Renaissance Man — The Chief Review
Classic man Jidenna Theodore Mobisson, presents his debut album, The Chief on Janelle Monae’s Wondaland Records. The 14 track record sees just 4 features across 57 minutes during which Jidenna takes on a breadth of musical stylings that contrast equally well with his two piece upbringing in Nigeria and Wisconsin.
The album is as much an autobiography as it is a sonic showcase, with Jidenna transitioning between rhythmic percussion-led rap songs, autotune-laden pop tracks and other flavors like a Spanish flamenco on “Adaora” or the AfroTropical pep on “Little Bit More.” Maybe a bit surprisingly, Jidenna manages these sounds effortlessly, and largely avoids compromising his knack for storytelling. Vignettes on cuts like “Long Live The Chief” are opportunities for the Stanford Graduate to both run through the makings of his dapper dress while incorporating presidential wordplay at the end of the first verse.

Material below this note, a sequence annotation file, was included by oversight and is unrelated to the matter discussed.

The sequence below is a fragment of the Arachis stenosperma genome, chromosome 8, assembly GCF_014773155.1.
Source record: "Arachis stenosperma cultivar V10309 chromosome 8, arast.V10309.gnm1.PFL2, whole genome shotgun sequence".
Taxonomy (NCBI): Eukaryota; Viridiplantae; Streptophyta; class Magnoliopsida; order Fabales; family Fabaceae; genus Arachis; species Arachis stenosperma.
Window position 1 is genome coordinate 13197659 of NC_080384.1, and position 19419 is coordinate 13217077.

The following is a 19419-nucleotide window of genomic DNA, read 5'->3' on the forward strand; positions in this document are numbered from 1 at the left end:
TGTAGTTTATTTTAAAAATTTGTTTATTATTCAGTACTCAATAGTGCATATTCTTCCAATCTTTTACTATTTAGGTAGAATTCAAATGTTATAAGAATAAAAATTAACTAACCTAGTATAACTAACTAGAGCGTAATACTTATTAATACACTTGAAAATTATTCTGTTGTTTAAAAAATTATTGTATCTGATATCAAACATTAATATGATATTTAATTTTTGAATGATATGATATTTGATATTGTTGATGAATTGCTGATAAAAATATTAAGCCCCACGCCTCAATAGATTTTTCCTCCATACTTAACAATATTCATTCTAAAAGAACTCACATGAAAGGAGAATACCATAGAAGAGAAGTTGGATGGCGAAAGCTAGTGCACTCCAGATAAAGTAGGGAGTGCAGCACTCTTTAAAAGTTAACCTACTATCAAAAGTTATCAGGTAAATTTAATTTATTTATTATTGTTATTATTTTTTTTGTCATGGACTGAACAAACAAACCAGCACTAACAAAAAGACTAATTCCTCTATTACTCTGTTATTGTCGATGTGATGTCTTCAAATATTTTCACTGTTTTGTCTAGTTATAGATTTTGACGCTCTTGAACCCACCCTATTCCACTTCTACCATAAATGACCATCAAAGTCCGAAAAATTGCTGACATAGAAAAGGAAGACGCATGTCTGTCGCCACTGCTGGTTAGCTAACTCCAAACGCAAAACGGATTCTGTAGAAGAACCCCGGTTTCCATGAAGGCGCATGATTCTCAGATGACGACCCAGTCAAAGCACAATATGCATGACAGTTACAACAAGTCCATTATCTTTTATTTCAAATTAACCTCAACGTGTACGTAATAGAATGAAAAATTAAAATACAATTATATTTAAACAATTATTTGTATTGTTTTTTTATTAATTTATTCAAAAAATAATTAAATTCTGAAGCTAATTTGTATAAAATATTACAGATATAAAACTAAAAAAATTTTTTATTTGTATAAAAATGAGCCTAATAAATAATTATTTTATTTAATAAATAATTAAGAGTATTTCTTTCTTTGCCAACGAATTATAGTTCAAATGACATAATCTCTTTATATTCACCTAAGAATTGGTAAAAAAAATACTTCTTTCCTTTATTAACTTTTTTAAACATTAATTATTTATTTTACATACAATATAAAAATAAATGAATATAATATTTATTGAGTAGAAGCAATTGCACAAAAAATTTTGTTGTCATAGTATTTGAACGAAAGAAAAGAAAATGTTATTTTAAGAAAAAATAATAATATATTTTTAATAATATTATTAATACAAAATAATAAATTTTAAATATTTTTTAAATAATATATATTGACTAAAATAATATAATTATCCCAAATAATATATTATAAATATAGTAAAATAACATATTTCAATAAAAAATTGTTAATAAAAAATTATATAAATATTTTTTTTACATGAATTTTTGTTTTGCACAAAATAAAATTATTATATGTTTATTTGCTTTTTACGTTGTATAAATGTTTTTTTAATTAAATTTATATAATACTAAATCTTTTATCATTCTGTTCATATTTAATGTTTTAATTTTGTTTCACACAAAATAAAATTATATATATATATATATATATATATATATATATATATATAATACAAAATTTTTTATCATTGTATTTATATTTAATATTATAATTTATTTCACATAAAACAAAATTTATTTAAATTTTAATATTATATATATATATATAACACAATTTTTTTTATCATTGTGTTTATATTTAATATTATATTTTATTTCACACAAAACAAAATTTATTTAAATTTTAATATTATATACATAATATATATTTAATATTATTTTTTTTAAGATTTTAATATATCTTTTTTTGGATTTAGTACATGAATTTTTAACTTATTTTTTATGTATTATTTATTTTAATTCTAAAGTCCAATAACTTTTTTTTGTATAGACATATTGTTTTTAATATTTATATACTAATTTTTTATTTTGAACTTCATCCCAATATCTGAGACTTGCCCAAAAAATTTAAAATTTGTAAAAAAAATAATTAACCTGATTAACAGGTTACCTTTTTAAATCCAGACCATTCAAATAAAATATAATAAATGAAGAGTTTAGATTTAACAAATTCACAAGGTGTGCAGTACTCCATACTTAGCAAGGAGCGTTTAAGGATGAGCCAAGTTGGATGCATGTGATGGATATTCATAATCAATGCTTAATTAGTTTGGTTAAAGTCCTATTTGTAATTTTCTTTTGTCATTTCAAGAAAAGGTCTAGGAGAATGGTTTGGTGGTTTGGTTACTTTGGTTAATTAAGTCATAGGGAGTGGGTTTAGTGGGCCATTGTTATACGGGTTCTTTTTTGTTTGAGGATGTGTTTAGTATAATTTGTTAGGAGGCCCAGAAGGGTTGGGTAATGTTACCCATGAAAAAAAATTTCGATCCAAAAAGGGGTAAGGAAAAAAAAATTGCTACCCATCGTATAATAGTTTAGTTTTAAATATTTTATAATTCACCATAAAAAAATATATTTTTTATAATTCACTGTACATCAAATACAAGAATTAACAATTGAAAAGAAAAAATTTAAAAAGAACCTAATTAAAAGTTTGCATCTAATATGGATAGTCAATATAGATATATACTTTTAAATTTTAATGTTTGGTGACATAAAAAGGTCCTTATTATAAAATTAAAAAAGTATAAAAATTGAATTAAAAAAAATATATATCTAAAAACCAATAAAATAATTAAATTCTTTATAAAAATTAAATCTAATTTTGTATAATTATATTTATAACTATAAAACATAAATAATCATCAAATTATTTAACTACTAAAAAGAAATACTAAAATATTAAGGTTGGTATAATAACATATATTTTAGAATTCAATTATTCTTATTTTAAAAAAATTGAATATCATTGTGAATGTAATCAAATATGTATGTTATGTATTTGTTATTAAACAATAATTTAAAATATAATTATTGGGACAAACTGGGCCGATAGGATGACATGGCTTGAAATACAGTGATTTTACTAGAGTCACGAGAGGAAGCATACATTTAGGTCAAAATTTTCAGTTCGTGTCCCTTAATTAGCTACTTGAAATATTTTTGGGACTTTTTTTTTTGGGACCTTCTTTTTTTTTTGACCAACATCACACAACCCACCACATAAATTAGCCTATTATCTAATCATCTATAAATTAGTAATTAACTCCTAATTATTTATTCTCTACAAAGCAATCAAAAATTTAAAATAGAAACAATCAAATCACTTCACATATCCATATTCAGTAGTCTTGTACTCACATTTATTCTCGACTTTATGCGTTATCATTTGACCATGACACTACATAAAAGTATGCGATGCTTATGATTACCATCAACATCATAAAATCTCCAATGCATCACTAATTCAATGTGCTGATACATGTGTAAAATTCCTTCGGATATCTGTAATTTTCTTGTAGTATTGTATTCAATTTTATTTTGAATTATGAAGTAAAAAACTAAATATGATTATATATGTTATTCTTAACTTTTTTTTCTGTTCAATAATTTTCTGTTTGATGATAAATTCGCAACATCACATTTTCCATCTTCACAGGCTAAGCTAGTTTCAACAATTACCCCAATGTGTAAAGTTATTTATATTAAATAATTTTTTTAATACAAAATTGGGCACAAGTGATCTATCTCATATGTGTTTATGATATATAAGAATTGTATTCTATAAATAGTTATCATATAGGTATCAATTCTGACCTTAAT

“The Let Out” comes across as a staple track for radio play, with punchlines and fluctuating bass lines aplenty. “Then I spot her with the fur and ice like an Eskimo,” or “Eating fast food but we smoking on a vegetable,” are lines that’d comfortable nestle within the confines of a Big Sean project, but are almost welcome considering Jidenna never debases into the rudimentary descriptions of sex, violence or drugs that is so affixed to the rap genre.
Unfortunately, the characteristic clarity of Jidenna’s album is goes missing when he layers on the autotuned vocals. His ability to carry a melody amidst the uplifting handclaps and percussion on “Some Kind Of Way” or on the laid back love track “Bambi” typify Jidenna’s singing capabilities well enough that he could avoid the warbling on “Beware.”
Ultimately, Jidenna’s debt offering organizes enough of his influences into a unique style that rarely relies solely on musical nods from yesteryear. Against very intentional production that guides the melodies without overbearing baselines or on xylophone chimes and choral hums, Jidenna weaves a musical tapestry that captures civil unrest, personal motivation and romantic musings befitting for a renaissance man.
Notable Tracks: White Niggas, Adaora, Bambi & “A Bull’s Tale.”